Life events and combat stress reaction in the 1982 War in Lebanon

Z. Solomon, H. Flum

Research output: Contribution to journalArticlepeer-review

Abstract

The role of prior life events as risk factors for combat stress reaction was evaluated. A large representative sample of Israeli soldiers who manifested combat stress reaction (CSR) in the 1982 War in Lebanon and a group of matched controls were evaluated in regard to stressful life events that had occurred in the three months preceding the war. Results did not support the hypothesized Life Event - CSR relationship. It was found that Israeli subjects in both groups not only reported low rates of life events but also assigned low weights to episodes of change. The significance of more trivial, less threatening, life events vis-a-vis the intense and continuous stress of life in Israel, in general, and of wars in particular, is discussed.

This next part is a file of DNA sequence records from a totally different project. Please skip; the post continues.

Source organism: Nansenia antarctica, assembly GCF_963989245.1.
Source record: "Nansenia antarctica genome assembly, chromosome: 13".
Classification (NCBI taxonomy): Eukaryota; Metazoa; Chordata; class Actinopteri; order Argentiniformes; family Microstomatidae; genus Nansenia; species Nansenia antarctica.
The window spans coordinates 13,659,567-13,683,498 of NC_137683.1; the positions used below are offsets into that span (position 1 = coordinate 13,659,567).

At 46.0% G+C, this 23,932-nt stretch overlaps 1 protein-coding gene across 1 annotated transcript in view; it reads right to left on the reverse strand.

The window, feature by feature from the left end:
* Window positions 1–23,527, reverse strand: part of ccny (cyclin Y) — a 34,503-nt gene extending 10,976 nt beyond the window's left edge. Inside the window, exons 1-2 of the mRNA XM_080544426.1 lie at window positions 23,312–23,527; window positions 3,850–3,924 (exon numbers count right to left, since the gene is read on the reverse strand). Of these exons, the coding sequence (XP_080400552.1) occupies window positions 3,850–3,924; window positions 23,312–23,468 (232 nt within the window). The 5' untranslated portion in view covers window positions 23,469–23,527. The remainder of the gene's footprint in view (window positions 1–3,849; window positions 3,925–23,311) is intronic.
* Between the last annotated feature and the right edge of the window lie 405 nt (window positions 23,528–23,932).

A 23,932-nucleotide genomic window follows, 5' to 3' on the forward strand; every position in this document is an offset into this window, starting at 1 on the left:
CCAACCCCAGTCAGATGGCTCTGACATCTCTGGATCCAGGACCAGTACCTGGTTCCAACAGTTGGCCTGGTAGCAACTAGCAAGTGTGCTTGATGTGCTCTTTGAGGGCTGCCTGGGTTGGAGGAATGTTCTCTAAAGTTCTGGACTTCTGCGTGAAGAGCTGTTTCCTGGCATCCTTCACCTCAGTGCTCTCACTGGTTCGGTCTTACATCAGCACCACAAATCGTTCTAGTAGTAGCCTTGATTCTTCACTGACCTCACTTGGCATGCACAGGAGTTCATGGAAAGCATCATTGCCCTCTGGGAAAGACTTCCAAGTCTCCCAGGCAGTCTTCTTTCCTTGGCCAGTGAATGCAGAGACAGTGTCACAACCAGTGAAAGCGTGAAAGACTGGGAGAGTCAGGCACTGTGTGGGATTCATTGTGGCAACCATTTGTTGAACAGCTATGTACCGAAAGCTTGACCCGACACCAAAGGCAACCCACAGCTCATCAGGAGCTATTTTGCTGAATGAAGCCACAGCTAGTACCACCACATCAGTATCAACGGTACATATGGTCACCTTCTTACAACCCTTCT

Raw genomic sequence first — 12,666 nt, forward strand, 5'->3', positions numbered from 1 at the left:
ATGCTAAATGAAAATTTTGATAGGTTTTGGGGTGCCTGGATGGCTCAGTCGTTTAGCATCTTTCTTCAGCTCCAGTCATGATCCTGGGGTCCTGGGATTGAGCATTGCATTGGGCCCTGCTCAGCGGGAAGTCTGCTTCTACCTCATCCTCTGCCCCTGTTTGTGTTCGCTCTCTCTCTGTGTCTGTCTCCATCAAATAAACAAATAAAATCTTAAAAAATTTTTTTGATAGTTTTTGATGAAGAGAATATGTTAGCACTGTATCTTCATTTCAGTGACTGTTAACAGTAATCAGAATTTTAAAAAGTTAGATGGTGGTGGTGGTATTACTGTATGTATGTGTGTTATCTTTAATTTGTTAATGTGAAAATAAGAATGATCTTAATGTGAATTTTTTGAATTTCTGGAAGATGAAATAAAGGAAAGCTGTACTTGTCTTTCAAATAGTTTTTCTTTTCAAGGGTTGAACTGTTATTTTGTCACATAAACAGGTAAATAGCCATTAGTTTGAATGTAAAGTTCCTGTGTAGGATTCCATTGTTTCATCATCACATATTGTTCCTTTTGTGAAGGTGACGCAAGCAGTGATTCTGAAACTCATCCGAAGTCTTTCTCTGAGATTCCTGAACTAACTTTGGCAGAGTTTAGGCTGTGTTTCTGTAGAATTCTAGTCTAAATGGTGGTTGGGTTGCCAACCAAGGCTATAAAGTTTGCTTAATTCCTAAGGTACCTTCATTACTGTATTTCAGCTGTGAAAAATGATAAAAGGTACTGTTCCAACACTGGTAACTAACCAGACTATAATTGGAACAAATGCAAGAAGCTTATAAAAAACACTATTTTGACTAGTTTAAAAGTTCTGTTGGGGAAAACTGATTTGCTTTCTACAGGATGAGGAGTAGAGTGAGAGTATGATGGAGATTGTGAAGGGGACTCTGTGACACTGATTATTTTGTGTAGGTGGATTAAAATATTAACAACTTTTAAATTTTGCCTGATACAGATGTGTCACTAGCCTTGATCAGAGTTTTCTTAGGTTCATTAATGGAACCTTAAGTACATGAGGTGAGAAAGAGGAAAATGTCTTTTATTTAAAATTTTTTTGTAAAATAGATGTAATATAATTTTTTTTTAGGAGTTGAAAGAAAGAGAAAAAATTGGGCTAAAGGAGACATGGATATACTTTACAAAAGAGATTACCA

Original languageEnglish
Pages (from-to)9-16
Number of pages8
JournalIsrael Journal of Psychiatry and Related Sciences
Volume23
Issue number1
StatePublished - 1986
Externally publishedYes

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